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Shanghai Noon   B+

Touchstone Pictures

Year Released: 2000
MPAA Rating: PG-13
Director: Tom Dey
Writers: Alfred Gough, Miles Millar
Cast: Jackie Chan, Owen Wilson, Lucy Liu, Roger Yuan, Xander Berkeley, Brandon Merill.

Review by Rob Vaux

The western has been at death's door since the masterful Unforgiven in 1992 and was on life support long before then. Western comedies have been even more scarce (unless you want to count Bad Girls) which is why a film like Shanghai Noon is so refreshing. Not only does it resurrect a nearly defunct sub-genre, but it succeeds far more than it has any right to. The pairing of Jackie Chan and Owen Wilson may have something to do with it. Chan's star power rests on his instantly entertaining charm, his ability to make you want to watch him no matter what he's doing. Here he plays Chon Wang, a Peking Imperial guardsman out to rescue a kidnapped princess (Lucy Liu) from the wilds of Nevada. Chon's a bit of a goofball, but he takes his duties very seriously and he's fiercely devoted his mistress's safety. Naturally, he's less than thrilled when he crosses paths with Roy O'Bannon (Owen Wilson), a sort of hippie outlaw who's never too busy to stop and smell the roses. Though they begin at cross purposes, the two gradually form an alliance, fighting outlaws, Crow Indians, and a pair of nasty bad guys (Roger Yuan and Xander Berkeley) on their way to the princess's rescue.

Most Jackie Chan flicks use the story as a flimsy excuse to stage all kinds of elaborate stunts. There's very little character development and almost no coherent plot; just Chan and a whole bunch of props. While Shanghai Noon has more structure than his earlier works, it's still a little soft in the drama department. There's some feeble efforts as romantic developments that flails around a bit before settling for some pointless pairing up. Director Tom Dey makes the mistake of repeating some of the deus ex machina, which highlights their flaws even more. Nagging questions linger from scene to scene and plot holes gape with little or no effort to explain them away.

Chan's long-time fans, however, know that none of that really matters. The meat of his films -- Shanghai Noon included -- are the elaborate stunt pieces, giving him a chance to exercise his formidable martial arts skills in uniquely creative ways. He doesn't disappoint here, engaging in everything from barroom brawls to classic western showdowns with amazing bravura. Chan uses props and set pieces with a showman's dexterity, and his fight scenes are always imaginative. He overlays the action with a wonderful slapstick persona: unlike many martial arts stars, Chan isn't afraid to make fun of himself and his merest presence adds a sense of the ridiculous to every scene he's in. His fans won't be disappointed by his work here, right down to the expected outtakes reel over the final credits.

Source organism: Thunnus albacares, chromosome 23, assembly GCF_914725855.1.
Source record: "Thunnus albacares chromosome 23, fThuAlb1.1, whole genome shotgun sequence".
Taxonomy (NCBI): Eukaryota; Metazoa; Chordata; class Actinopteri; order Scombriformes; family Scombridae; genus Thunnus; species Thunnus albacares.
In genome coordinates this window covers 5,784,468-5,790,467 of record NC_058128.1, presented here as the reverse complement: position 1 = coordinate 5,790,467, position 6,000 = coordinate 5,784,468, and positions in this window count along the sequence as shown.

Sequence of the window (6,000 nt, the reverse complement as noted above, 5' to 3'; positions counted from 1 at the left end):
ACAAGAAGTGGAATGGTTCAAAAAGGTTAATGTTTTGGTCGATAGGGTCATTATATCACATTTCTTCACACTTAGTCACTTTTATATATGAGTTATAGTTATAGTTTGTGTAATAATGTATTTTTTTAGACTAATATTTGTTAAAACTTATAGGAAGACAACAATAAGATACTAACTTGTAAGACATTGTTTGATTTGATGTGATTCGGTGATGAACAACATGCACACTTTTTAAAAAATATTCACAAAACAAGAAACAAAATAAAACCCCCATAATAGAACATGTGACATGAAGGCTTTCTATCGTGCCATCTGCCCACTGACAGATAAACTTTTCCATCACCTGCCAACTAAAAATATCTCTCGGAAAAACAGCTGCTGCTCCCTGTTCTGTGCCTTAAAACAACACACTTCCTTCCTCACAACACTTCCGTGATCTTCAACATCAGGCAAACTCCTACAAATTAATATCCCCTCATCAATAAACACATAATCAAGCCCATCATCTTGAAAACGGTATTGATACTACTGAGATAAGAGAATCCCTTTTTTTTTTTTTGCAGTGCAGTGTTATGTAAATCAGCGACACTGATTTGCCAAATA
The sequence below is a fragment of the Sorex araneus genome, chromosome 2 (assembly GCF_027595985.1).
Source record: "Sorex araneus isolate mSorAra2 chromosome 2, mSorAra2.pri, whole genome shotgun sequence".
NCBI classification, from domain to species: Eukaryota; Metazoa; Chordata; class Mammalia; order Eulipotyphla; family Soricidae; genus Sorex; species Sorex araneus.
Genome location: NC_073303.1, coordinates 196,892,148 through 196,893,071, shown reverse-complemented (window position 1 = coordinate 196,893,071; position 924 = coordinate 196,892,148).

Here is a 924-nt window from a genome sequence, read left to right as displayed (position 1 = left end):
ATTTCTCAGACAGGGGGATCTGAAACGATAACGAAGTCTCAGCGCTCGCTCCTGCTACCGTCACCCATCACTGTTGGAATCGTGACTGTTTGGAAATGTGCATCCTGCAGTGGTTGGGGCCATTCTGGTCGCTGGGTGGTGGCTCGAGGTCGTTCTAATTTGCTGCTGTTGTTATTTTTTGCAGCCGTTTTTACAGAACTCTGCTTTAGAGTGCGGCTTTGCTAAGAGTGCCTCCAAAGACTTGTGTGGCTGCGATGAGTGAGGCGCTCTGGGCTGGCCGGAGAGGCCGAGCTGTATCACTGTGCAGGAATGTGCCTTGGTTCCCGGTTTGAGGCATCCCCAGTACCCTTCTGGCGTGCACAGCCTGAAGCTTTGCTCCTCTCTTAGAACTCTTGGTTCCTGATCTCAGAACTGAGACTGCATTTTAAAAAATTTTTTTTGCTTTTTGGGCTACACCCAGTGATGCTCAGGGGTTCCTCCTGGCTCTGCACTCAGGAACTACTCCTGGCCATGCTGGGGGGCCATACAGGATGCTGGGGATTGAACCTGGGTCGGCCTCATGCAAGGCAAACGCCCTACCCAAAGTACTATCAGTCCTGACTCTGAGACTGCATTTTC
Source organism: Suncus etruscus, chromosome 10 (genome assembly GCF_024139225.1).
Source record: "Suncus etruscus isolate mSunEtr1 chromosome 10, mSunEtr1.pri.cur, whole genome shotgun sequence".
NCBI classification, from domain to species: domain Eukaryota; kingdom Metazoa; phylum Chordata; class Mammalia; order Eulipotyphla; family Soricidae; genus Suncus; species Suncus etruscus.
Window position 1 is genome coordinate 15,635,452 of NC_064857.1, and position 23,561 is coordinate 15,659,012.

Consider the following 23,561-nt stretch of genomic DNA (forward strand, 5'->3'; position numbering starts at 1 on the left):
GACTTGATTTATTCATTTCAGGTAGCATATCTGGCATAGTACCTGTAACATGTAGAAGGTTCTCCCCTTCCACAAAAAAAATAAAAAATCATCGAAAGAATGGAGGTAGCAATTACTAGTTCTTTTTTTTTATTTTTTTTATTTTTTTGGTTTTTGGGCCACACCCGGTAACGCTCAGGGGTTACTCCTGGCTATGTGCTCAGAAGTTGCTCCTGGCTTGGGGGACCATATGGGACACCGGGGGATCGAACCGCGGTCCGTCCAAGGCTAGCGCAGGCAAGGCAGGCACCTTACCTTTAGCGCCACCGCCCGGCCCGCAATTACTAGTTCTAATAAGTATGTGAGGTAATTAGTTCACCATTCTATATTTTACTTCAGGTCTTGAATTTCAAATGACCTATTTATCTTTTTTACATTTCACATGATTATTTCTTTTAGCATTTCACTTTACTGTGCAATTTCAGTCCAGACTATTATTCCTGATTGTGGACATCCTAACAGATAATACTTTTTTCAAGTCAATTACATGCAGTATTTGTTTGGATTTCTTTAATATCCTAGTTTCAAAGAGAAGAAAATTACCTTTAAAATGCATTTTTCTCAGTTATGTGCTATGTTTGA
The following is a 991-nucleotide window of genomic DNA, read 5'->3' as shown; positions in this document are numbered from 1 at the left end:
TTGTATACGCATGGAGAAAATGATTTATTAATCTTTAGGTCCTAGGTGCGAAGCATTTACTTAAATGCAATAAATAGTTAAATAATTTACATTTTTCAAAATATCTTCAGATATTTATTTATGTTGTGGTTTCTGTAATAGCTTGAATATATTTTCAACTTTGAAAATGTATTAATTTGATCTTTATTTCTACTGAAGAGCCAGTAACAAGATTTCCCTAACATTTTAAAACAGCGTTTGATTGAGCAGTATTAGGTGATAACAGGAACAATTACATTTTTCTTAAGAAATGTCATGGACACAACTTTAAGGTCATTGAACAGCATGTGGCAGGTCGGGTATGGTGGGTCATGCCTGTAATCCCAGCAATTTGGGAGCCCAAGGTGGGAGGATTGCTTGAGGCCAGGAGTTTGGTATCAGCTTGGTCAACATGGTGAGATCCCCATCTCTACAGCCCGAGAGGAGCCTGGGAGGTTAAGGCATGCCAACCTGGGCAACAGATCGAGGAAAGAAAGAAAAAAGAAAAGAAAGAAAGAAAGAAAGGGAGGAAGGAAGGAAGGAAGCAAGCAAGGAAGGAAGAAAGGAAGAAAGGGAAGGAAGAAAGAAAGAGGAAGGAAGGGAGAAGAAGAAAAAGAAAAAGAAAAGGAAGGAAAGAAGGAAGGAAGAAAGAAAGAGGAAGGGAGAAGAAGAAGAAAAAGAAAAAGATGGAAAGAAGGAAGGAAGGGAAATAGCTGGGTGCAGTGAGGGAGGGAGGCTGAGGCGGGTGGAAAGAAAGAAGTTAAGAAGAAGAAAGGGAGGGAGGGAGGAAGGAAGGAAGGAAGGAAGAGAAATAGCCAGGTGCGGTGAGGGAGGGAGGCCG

He's also found a great tag-team partner in Wilson, whose best turn before now was as an amiable sociopath in the little-seen The Minus Man. Here he proves every bit Chan's equal, spouting goofy Zen sayings and taking the pair's constant peril less than seriously. The interplay between the two is terrific, and Wilson's verbal comedy makes a nice foil for Chan's acrobatics. His laid-back outlaw routine becomes very endearing and gives a strong character to anchor the rest of the film.

Together, the two stars smoothly facilitate the "eastern western" that Shanghai Noon so clearly wants to be. They also have a lot of fun sending up classics of the genre: everything from Dances With Wolves to Butch Cassidy and the Sundance Kid gets a sharp poke in the ribs. There's even a villain named Van Cleef, a tip of the hat to the spaghetti western staple of the same name. The settings are suitably picturesque, with Alberta filling in admirably for northern Nevada, and we're treated to some lovely shots of Beijing's Forbidden City before the action gets underway. Along with the two stars, the pretty pictures and clever stunts provide more than enough balsa wood to prop up the film's weaker aspects.

Shanghai Noon is pure fluff: a summer popcorn movie without an intelligent thought in its breezy little head. But with an unpretentious effort and such a charming pair of stars, who cares? Check out Romeo Must Die if you want to see what too much plot can do. This is the season of dancing clowns, after all, and Shanghai Noon provides a pair of the best you can see. The less you demand here, the more fun you'll have. Yippie-kay-ay, grasshopper.

Review published 06.02.2000.

* * *

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